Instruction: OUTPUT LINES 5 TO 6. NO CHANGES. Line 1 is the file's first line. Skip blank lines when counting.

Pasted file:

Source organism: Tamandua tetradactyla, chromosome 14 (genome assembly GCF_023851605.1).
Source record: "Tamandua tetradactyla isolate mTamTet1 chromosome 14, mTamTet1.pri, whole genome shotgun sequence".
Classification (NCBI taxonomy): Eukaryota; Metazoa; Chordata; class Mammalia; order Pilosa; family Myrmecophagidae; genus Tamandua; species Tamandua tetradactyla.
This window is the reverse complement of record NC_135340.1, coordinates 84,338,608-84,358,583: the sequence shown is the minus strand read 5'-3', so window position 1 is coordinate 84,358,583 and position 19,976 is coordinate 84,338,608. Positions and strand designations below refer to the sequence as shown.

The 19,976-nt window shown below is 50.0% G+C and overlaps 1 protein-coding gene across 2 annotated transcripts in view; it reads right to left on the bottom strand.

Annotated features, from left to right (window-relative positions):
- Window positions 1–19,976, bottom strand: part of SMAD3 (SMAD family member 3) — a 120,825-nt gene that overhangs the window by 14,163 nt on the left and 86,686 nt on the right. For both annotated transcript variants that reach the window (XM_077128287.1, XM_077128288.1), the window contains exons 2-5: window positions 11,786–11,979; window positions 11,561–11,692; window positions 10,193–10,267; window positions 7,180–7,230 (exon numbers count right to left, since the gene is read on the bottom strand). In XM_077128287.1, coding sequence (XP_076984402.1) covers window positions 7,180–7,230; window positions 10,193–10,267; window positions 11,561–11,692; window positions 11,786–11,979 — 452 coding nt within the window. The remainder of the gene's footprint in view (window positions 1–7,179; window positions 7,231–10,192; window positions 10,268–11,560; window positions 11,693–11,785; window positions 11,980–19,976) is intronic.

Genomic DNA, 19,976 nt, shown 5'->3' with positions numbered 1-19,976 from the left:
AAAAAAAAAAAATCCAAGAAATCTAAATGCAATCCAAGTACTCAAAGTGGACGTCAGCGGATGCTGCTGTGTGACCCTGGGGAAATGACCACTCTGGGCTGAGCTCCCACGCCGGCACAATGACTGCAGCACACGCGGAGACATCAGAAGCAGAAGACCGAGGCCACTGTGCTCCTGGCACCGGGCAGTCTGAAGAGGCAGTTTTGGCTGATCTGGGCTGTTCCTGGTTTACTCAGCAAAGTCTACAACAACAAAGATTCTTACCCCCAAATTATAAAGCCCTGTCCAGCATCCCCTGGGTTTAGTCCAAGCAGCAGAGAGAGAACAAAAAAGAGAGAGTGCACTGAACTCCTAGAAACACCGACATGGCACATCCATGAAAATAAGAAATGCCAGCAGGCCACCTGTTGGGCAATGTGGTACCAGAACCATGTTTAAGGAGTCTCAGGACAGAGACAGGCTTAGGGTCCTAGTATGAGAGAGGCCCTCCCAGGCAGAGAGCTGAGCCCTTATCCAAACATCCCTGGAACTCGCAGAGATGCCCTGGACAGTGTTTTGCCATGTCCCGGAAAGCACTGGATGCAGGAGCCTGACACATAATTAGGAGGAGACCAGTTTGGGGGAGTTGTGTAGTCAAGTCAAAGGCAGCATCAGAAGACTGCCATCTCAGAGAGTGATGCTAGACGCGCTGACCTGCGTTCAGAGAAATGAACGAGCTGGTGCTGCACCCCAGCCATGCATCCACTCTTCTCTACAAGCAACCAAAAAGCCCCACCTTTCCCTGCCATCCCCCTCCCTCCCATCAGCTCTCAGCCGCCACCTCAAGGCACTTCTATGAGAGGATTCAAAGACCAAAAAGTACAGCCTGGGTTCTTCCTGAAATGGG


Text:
The 19,976-nt window shown below is 50.0% G+C and overlaps 1 protein-coding gene across 2 annotated transcripts in view; it reads right to left on the bottom strand.

Annotated features, from left to right (window-relative positions):